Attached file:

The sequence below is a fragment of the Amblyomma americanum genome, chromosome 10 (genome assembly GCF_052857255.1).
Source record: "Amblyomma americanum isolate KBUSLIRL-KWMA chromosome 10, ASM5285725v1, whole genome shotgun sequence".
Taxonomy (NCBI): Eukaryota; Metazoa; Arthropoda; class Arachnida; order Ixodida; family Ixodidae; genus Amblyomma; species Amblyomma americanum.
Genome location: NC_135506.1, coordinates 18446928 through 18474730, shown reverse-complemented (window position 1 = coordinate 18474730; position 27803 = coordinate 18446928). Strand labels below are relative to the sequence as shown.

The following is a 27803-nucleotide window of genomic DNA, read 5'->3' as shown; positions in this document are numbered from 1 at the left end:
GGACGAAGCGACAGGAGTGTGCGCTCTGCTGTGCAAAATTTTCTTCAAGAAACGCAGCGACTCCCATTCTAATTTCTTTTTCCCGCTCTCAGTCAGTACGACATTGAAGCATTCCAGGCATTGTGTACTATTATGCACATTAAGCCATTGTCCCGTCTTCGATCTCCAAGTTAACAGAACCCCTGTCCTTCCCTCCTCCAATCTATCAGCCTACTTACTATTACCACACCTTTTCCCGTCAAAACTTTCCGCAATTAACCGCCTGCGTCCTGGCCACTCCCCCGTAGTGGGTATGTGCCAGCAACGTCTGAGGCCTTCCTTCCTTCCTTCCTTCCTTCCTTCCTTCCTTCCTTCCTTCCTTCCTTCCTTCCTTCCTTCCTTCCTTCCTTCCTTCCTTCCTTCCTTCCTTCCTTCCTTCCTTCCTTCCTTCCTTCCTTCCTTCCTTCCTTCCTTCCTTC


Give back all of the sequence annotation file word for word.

The sequence below is a fragment of the Amblyomma americanum genome, chromosome 10 (genome assembly GCF_052857255.1).
Source record: "Amblyomma americanum isolate KBUSLIRL-KWMA chromosome 10, ASM5285725v1, whole genome shotgun sequence".
Taxonomy (NCBI): Eukaryota; Metazoa; Arthropoda; class Arachnida; order Ixodida; family Ixodidae; genus Amblyomma; species Amblyomma americanum.
Genome location: NC_135506.1, coordinates 18446928 through 18474730, shown reverse-complemented (window position 1 = coordinate 18474730; position 27803 = coordinate 18446928). Strand labels below are relative to the sequence as shown.

The following is a 27803-nucleotide window of genomic DNA, read 5'->3' as shown; positions in this document are numbered from 1 at the left end:
GGACGAAGCGACAGGAGTGTGCGCTCTGCTGTGCAAAATTTTCTTCAAGAAACGCAGCGACTCCCATTCTAATTTCTTTTTCCCGCTCTCAGTCAGTACGACATTGAAGCATTCCAGGCATTGTGTACTATTATGCACATTAAGCCATTGTCCCGTCTTCGATCTCCAAGTTAACAGAACCCCTGTCCTTCCCTCCTCCAATCTATCAGCCTACTTACTATTACCACACCTTTTCCCGTCAAAACTTTCCGCAATTAACCGCCTGCGTCCTGGCCACTCCCCCGTAGTGGGTATGTGCCAGCAACGTCTGAGGCCTTCCTTCCTTCCTTCCTTCCTTCCTTCCTTCCTTCCTTCCTTCCTTCCTTCCTTCCTTCCTTCCTTCCTTCCTTCCTTCCTTCCTTCCTTCCTTCCTTCCTTCCTTCCTTCCTTCCTTCCTTCCTTCCTTCCTTCCTTCCTTC